Queen, A Kind of Magic

Barry Walters

By Barry Walters

on 09.15.11 in Reviews

A Kind Of Magic


Although America had cooled on Queen in the mid ’80s, the band experienced a second surge in popularity throughout the rest of the world following its legendary 1985 Live Aid appearance; a performance so galvanizing it was in 2005 voted by music industry insiders to be the greatest live gig ever. 1986′s A Kind of Magic continues down the thoughtful path forged by ’84′s The Works with a largely inferior payoff: Although Roger Taylor’s title track betters his own “Radio Ga Ga” by employing a lighter touch, the opening riff-rocker “One Vision” gets ham-fisted with its rewrite of the previous album’s “Hammer to Fall” John Deacon’s “One Year of Love” mimics ’80s easy-listening ballads so accurately that you’d swear it was recorded by Air Supply if not for Mercury’s far richer cry.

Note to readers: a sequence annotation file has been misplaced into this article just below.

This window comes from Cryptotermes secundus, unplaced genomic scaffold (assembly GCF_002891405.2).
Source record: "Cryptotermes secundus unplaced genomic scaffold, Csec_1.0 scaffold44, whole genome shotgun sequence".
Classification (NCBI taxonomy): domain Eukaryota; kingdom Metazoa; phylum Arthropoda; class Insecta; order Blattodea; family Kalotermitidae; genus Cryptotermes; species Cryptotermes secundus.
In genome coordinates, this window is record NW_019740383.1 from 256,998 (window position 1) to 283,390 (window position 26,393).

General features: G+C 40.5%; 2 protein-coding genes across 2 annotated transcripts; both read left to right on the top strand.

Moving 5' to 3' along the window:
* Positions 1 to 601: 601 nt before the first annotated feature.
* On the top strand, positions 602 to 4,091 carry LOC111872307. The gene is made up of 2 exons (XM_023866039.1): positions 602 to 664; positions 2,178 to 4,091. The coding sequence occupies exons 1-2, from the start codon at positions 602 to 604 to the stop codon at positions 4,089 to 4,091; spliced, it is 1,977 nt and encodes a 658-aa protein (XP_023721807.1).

Back on the right path, but with a largely inferior payoff

This time Brain May pulls the rabbit out of the hat: His “Who Wants to Live Forever” also firmly adheres to ’80s power ballad formula — big drums, even bigger orchestra, and a positively massive crescendo. Akin to “And I’m Telling You I’m Not Going” from Dreamgirls and Foreigner’s “I Want to Know What Love Is,” it’s nevertheless so emotionally rich that it transcends its familiar design. Mercury charges into its melodrama like a bull confronts a matador, and the protracted denouement that follows his exit is presciently eerie, as if May knew something Mercury’s doctors hadn’t yet discovered.